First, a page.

• 100% guarantee by the SBA
  • Loan payments will be deferred for six months
  • The SBA will forgive the portion of loan proceeds used to cover the first eight weeks of payroll costs, rent, utilities, and mortgage interest
  • Eligible businesses include non-profit, Veterans organizations, Tribal concerns, sole proprietorship’s, self-employed individuals and independent contractors
  • Maximum loan amount is $10 million dollars
  • Loan forgiveness if proceeds used for payroll costs and other designated business operating expenses in the 8 weeks following the date of loan origination
  • Interest rate of 1%
  • Maturity of 2 years
  • All states and territories are eligible for Economic Injury Disaster Loan assistance
  • Waiver of garnishments through 2020

A great resource for small businesses in the 413 is the Massachusetts Small Business Development Center-Western Regional office. They provide free and confidential one-to-one business advice to prospective and existing small businesses. The MSBDC has put together a comprehensive list of resources for Western Massachusetts small businesses:

 WMASS Biz Resource List

The MSBDC is sponsoring three webinar’s next week to help manage your business during the COVID-19 crisis.

  • e-commerce 101: Getting your business online, April 6, 2020 1:00 to 2:00 pm
  • How to deal with cash flow issues due to COVID-19, April 7, 2020 3:00 to 4:00 pm
  • Programs and funding available for businesses impacted by COVID-19, April 8, 2020 1:00 to 2:00 pm

To register for one of these webinars, or for more information on the MSBDC, go to https://www.msbdc.org/training  

In the meantime, stay in touch with your local businesses. Many of them are coming up with creative and innovative solutions to continue to offer their services.

Hang in there Western Massachusetts small business owners and employees.

Feel Good Friday

No better way to begin your Friday then with a little Feel Good Drift!

Joe and John Staf kicking it off with “Out of work, Aye” before their Facebook live performance last night.

Alex Rohan joins Joe and John in this live Facebook performance from March 21st. The performance features original music including “Crush”, “Where did she go”, “Savage” and includes cover’s of “Hallelujah”, “You’re still the one”, and the “Way you make me feel”. Hit that Tip jar via Venmo @Alex-Rohan.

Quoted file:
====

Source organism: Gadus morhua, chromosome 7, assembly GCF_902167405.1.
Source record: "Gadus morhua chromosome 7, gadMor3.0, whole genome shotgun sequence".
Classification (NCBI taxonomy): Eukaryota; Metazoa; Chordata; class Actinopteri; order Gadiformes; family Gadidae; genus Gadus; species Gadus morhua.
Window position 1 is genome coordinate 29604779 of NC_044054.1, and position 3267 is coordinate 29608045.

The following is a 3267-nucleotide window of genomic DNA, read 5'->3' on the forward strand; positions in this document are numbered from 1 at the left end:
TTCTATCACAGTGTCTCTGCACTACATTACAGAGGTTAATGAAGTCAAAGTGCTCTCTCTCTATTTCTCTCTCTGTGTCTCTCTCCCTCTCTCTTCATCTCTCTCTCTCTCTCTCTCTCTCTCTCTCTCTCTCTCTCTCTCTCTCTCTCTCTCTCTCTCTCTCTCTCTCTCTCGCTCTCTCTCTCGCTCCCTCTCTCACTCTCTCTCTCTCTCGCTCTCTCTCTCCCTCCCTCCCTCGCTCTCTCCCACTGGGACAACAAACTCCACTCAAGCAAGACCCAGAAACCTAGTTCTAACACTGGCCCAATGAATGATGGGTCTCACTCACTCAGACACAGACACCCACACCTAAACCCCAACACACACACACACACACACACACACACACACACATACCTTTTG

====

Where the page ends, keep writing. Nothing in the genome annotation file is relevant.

You can check out Joe and John’s Facebook live performance from April 2, 2020 here. Hit that Tip Jar via Venmo @Joe-Staf. Have a great weekend everybody!


Thursday’s Tones

No fooling, we’ve got some great local artists to feature today and two national recording artists. Let’s set the tone with Vicky St. Pierre and Brian Chicoine, from the Brian and Vicky Show.

Songwriter John Prine is in critical condition, suffering from complications from COVID-19. John is a Grammy award winning American Country Folk song writer. Here is a cover of Angel from Montgomery from recording artist Ruthie Foster. Get well John!

My friend Rich posted this song earlier today, an amazing cover of Fast Car by the very cool Luke Combs.

Finally, we’ll end with a young lad from Berkshire County, let me introduce you to Walter Burmer.

Tuesday’s Tune’s

March 31, 2020

Joe Fazio from Trailer Trash singing a little Kenny Rogers. Joe recorded this on March 29, 2020.

Next up, let’s check out a national artist, a favorite of my dad’s, Garth Brooks. This is the second time Garth and Trisha Yearwood have taken requests on Facebook. I expect we’ll hear more from them in the next few weeks.

We’ll close out today’s featured music with an up and coming artist who will get you on your feet! Say hello to the RED WAVE! (aka Nate Lindsay)

Donate Blood in Western MA

March 31, 2020

By Sharon Leary

The need for blood is constant. Even during the current COVID 19 public health crisis, blood is needed for many procedures and therapies. Cardiac surgeries, organ transplants and platelet transfusions for cancer patients are just some of the reasons we are in constant need of blood.